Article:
This exhibition, which took place at The Space community venue on London Road, particularly focused on environmental issues and the group employed environmentally-conscious techniques when creating their work.
The exhibition featured:
- Stenciled graffiti on recycled wooden panels
- Photography taken using shoebox cameras and developed using coffee and other household items
- Plaster casts sculptures of pieces of rubbish like milk boxes - symbolising the permanence of plastic in the environment
- Sculptures combining spraypainted leaves and found metallic objects.
While working on these creative projects, the young people - who are aged 16-17 were not in employment, education or training at the beginning of the programme - got support from Impact Arts to find what they want to do in the future.
They got training in finding work - including CV writing and interview skills - gaining SQA qualifications in Employability.
Ryan McCann, 17, is one of the young people who took part in the programme.
He said: "If you'd told me at the beginning of the year I'd be part of an art exhibition I'd have said you were crazy.
"It's been cool to go to a work space and develop creatively. I enjoyed most the photography and grafitti - I've learned more about how to edit and how to work a camera.
"I now feel like I'd like to pursue acting and filmmaking at college."
Sofia Akram, 17, is another of the programme participants.
"It was a nice opportunity to grow and learn new things," she said. "I also learned more about what people want in the world of work.
"It feels nice to share what we've done with other people."
Allan Whyte is a visual artist who the young people have been working with since the beginning of October.
"I'm massively impressed by what the young people have produced. They brought great ideas to the project and worked hard to pull this collection of work together.
"We felt it was important that the young people were creating work that reflected their own experiences, and the issues that are important to them. They've accomplished this brilliantly, showing off what they've learned while bringing their own individual styles to the work.
"It goes to show that when young people are given time, materials and a platform to develop, they produce a really high level of creative work."
Impact Arts runs 12-week Creative Pathways programmes throughout Scotland's central belt throughout the year, giving unemployed young people the opportunity to learn artistic techniques while getting support to find work or places in education and training.
This block in Glasgow was funded by Skills Development Scotland, the Big Lottery Fund's Our Bright Future initiative and Inspiring Scotland.
New blocks of the programme will be beginning in Barrhead in the new year.
Visit our Join a Project page to find out more.
Creative Pathways continues in Glasgow - our arts and creativity-focused employability programme, which teaches young people creative skills while giving them support to find work. Partially funded by Our Bright Future, the group are also learning about green issues and creating environmental art.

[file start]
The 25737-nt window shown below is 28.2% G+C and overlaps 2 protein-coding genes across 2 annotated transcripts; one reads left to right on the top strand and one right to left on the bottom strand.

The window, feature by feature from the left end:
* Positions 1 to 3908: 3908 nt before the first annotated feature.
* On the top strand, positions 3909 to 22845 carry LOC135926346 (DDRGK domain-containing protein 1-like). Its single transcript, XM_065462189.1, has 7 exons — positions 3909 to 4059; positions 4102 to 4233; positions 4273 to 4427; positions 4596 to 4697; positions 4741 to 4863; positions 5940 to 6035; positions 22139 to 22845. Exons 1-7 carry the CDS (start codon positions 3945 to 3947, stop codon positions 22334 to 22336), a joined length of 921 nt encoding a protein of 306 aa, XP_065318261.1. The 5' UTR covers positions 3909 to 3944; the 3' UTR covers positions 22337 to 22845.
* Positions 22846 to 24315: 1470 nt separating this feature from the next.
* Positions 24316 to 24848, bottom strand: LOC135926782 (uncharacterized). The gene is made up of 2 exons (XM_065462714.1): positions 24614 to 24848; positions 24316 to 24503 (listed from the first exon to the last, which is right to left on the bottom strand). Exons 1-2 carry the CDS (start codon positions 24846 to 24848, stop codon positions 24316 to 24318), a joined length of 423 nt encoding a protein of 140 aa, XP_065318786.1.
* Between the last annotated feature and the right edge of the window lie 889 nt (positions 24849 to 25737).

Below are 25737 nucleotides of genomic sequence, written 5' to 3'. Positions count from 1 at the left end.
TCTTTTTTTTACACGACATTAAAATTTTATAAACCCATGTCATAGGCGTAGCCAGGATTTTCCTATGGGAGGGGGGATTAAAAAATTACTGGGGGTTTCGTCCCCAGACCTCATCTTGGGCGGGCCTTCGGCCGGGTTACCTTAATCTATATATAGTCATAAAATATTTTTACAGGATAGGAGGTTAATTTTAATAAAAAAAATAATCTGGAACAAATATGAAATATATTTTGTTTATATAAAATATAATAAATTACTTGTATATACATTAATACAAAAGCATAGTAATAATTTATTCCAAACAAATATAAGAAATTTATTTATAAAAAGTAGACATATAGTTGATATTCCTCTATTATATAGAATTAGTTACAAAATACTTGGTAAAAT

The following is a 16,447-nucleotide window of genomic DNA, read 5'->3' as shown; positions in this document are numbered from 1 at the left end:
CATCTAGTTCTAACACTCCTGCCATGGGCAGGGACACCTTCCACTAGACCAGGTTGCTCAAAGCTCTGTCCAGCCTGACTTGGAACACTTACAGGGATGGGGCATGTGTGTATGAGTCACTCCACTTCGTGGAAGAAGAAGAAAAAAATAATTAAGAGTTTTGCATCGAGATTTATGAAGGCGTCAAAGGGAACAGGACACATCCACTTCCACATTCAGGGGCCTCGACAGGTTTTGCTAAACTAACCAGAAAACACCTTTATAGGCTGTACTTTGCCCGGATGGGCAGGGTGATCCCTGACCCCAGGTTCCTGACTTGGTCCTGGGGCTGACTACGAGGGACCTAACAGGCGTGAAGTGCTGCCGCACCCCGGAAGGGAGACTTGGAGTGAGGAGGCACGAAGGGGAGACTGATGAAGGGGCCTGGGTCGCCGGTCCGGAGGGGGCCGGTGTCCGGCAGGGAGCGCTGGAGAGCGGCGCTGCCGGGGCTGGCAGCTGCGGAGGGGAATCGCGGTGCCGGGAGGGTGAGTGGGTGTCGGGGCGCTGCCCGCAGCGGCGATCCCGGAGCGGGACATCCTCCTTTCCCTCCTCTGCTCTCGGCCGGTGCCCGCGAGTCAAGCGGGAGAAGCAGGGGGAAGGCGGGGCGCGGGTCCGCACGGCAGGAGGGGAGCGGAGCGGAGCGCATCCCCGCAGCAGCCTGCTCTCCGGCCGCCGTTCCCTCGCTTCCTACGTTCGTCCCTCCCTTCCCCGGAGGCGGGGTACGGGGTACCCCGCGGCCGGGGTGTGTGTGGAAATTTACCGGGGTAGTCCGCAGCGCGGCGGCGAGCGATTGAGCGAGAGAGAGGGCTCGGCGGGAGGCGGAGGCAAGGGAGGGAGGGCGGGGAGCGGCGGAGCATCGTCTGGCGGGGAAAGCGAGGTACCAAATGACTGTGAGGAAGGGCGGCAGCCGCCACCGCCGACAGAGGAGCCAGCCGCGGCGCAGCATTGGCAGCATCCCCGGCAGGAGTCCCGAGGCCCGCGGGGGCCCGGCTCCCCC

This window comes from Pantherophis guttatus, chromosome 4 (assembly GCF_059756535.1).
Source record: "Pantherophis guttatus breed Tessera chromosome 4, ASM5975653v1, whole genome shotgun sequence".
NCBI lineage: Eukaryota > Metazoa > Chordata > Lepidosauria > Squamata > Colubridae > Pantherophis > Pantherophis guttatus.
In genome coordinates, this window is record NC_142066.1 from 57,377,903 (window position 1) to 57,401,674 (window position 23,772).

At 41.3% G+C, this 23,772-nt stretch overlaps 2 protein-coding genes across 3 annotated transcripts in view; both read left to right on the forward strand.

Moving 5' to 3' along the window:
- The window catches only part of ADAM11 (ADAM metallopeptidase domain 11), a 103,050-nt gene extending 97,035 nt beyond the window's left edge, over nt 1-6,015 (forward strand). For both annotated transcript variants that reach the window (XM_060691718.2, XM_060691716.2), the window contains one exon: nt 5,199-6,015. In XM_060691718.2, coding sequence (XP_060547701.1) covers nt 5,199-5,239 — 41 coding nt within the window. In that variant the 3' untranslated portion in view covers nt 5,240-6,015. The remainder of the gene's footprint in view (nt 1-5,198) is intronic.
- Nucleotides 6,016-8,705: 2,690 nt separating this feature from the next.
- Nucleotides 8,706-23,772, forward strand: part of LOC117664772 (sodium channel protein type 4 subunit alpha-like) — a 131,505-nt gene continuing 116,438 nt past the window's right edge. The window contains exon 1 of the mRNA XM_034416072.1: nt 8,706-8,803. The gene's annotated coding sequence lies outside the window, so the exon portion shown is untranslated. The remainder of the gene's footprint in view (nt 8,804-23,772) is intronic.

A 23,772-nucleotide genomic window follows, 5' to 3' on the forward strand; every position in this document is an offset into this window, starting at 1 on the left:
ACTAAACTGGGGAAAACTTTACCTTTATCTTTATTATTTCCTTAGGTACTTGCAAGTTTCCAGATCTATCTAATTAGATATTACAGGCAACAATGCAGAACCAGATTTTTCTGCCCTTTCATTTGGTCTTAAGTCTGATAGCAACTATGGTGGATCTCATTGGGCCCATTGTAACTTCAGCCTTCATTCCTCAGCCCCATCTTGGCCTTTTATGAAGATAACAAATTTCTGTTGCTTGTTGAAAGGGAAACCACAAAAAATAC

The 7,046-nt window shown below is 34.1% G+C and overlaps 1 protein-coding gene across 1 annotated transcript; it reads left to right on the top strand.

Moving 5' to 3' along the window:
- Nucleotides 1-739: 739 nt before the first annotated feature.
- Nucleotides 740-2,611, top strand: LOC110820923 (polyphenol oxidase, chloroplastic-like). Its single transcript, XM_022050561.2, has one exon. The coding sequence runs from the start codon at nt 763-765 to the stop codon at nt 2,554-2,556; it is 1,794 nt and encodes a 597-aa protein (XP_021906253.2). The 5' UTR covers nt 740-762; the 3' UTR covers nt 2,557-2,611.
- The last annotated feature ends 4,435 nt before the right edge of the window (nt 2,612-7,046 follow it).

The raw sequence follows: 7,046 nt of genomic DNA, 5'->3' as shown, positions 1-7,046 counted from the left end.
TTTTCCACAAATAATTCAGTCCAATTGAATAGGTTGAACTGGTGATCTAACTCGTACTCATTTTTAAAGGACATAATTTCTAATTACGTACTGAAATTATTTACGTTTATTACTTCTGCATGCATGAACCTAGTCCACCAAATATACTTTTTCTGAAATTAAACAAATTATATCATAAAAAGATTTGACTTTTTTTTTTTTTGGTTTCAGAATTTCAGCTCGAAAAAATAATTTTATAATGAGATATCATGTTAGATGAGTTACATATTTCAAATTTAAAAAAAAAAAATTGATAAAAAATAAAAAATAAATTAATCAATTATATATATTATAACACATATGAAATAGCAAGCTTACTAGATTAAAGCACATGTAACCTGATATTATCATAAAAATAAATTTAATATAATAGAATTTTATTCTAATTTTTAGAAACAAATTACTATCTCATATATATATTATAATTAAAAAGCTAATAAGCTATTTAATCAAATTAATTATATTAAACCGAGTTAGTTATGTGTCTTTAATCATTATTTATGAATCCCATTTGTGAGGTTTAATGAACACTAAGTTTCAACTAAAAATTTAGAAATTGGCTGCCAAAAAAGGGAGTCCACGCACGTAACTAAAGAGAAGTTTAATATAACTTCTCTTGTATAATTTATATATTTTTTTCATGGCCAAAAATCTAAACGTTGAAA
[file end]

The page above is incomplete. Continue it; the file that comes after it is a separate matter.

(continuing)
Sofia Akram, 17, is one of the participants. She has written this blog about her experience with Impact Arts - learning new creative techniques, trying new things and seeing new places.
Autumn has come and then gone and winter is here. I’ve spent the wet red leaves season at Impact Arts. I’m one out of four young people who is on the Creative Pathways training programme. Whenever I share this fact with people they always ask me “Oh? What are you training for?” and I stand simply stumped. When I finally say something, it’s the word Arts.
“What are you doing, what kind of stuff does that involve?” My friend asks me curiously when I shared my recent endeavours with her.
A shoe box camera. Ink that runs pink and blue, turning purple. Stamp! I go. Click! I go. Allan Whyte, our tutor and certified artist, is earnestly showing us youngsters all these things.
Four weeks out of ten went quickly. That’s four weeks of arriving, learning, working then leaving. Or, well, four days out of each week. But as someone whose recent routine was about two or three days a week (and for a long time no days a week) such a change is dramatic and mind expanding. I guess I could complain and say I have to wake up far too early to catch a bus that’s almost always late, and sit on it for over thirty minutes until my day really starts - but I can’t and I won’t! In the world of work, a person should always be up and about, punctual and independent! And Creative Pathways, though about art, is also very much an introduction to the world of work.
It’s eye opening to be in The Factory, meeting the people who work here. Work. They’re adults with a routine, independence and a drive to do what they do. I want that. That’s why I’m here. Maggie - a very nice lady who I have found common ground with, in that we both are constantly chasing after Glasgow’s public transport - commutes to different parts of Scotland throughout the week, visiting various other branches Impact Arts has grown. It’s mind-boggling to me how she does such a thing continuously and always with a bounce in her step. Inspiring too.
In the past few weeks I have not only seen parts of Glasgow I had not seen before (guided by Mr Whyte for an adventure seeking local art) but I’m also constantly meeting new people and breaking out of the shell I had been stuck in for over a decade. I take the bus to places unknown, I eat where I’ve never eaten before and walk through doors I have not thought to pass through before in my life. When I see the Lighthouse in the City Centre I smile fondly, knowing what’s at the top, knowing its historical and artistic significance.
How would I summarise my time spent here in a short and concise way? Lovely and educational.
The programme is funded by Skills Development Scotland, Our Bright Future, the Big Lottery Fund and Inspiring Scotland.
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The team at Impact Arts work hard to secure over £1.5m of funding per year to provide life changing creative experiences for more than 5000 people.